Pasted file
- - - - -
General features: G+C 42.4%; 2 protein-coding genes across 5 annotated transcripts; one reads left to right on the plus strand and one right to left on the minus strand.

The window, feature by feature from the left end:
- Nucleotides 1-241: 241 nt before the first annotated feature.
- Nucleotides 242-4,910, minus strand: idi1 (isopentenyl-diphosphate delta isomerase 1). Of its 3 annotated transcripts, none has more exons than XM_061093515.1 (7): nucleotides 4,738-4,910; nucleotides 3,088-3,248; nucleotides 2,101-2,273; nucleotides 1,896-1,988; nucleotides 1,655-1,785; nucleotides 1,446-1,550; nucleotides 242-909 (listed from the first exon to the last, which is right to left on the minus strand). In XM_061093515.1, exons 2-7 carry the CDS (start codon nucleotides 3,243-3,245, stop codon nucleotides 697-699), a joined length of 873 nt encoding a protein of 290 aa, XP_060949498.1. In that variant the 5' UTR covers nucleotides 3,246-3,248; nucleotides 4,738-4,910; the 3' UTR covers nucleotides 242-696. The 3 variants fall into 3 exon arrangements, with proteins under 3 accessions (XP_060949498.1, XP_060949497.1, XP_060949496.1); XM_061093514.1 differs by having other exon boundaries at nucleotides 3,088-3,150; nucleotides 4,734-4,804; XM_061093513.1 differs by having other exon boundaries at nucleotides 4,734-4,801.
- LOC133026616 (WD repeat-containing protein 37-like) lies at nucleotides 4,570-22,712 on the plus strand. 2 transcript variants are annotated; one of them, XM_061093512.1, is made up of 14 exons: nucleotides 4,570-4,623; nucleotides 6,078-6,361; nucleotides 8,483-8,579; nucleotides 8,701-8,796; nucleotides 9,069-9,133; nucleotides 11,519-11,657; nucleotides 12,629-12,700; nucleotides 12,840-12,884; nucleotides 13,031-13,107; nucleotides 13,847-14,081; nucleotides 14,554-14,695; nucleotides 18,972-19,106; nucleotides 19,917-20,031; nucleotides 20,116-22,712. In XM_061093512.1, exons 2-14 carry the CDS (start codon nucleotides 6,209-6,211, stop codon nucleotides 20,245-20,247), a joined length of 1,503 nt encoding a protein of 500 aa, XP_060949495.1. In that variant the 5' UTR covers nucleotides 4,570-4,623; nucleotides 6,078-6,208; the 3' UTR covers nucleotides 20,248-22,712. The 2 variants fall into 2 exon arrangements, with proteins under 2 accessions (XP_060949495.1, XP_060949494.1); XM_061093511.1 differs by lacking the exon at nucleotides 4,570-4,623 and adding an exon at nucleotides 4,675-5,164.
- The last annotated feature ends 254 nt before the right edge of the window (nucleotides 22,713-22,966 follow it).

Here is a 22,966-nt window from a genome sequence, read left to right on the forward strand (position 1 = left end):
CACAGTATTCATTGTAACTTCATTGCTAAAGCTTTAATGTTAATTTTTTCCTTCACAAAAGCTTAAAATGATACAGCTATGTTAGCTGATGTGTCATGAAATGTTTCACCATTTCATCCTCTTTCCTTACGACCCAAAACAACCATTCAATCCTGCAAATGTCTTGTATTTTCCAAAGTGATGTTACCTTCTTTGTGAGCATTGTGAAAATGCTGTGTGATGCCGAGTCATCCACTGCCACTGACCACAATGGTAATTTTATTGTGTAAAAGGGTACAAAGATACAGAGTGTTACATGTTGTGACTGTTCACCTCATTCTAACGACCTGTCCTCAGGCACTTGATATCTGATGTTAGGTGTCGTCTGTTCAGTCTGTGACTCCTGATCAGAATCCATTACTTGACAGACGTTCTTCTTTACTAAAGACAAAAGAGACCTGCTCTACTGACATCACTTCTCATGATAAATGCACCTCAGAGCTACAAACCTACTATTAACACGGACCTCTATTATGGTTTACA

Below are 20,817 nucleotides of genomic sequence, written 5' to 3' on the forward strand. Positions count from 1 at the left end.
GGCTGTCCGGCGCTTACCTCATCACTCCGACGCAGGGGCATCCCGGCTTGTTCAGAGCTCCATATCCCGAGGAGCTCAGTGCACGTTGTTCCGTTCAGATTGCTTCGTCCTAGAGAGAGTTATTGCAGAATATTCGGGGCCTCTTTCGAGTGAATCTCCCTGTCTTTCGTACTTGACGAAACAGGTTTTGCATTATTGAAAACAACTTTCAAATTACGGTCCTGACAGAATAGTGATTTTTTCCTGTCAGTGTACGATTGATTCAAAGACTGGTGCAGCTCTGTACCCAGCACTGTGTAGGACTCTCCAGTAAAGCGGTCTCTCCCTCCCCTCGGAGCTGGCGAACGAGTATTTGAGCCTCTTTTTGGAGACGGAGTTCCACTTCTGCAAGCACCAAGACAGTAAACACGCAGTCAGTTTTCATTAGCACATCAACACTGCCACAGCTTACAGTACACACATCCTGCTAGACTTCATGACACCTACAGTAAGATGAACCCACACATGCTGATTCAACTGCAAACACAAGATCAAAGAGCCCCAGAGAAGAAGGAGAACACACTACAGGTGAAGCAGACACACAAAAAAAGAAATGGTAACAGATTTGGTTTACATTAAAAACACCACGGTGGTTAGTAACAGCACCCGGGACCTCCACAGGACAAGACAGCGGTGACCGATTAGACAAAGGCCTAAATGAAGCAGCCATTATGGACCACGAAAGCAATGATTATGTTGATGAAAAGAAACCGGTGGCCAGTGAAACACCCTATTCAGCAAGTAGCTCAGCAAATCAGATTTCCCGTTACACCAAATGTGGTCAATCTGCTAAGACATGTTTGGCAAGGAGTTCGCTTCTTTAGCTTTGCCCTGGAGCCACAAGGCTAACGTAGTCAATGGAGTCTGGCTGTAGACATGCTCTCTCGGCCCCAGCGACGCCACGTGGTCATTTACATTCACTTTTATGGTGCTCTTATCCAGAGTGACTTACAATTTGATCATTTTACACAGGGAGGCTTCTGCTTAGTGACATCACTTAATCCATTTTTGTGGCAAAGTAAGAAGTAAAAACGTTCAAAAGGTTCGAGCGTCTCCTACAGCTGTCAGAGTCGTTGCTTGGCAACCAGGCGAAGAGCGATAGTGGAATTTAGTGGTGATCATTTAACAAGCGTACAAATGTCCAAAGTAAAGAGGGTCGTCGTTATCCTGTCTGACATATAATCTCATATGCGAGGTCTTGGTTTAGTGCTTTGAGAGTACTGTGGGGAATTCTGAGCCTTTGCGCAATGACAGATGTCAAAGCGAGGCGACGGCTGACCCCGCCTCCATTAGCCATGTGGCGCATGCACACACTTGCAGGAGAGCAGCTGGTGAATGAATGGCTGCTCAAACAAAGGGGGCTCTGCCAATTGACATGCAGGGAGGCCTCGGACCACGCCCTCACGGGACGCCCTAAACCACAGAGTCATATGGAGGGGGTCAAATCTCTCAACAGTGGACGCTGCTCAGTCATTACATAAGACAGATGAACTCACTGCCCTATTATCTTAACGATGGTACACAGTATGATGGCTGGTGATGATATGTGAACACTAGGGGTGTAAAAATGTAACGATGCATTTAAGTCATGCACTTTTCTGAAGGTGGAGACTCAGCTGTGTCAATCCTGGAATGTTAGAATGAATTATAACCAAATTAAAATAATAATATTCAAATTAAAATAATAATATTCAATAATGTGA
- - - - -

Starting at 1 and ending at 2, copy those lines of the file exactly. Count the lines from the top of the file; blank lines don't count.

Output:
General features: G+C 42.4%; 2 protein-coding genes across 5 annotated transcripts; one reads left to right on the plus strand and one right to left on the minus strand.

The window, feature by feature from the left end: